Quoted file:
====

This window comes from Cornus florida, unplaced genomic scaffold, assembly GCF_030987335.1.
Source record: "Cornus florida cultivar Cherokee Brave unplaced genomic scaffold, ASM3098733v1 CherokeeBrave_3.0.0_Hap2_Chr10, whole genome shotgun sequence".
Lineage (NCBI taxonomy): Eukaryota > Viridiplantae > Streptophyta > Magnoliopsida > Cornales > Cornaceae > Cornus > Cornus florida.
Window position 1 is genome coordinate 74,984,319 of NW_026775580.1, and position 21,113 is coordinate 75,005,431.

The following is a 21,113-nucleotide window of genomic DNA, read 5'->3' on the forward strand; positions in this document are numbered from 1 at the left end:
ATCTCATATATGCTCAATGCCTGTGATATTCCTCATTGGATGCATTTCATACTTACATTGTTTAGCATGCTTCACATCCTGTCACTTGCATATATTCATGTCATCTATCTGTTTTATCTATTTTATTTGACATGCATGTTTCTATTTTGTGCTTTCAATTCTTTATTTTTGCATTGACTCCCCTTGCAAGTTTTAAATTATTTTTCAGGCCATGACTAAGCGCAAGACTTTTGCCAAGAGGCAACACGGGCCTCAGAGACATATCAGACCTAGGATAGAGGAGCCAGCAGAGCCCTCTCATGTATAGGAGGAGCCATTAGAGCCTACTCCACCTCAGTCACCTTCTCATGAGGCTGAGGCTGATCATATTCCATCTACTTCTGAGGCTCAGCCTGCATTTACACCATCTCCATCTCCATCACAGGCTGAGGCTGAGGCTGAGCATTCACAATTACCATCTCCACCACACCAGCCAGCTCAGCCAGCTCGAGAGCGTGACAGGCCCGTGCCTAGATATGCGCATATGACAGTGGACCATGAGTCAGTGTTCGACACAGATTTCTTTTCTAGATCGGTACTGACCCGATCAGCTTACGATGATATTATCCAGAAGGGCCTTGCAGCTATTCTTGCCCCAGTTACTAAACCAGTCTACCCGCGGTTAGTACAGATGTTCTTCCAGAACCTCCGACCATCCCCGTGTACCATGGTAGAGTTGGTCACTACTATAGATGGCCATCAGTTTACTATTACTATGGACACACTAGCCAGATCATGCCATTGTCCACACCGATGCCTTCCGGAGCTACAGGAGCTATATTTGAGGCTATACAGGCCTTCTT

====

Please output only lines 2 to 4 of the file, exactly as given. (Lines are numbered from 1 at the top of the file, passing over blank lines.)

Source record: "Cornus florida cultivar Cherokee Brave unplaced genomic scaffold, ASM3098733v1 CherokeeBrave_3.0.0_Hap2_Chr10, whole genome shotgun sequence".
Lineage (NCBI taxonomy): Eukaryota > Viridiplantae > Streptophyta > Magnoliopsida > Cornales > Cornaceae > Cornus > Cornus florida.
Window position 1 is genome coordinate 74,984,319 of NW_026775580.1, and position 21,113 is coordinate 75,005,431.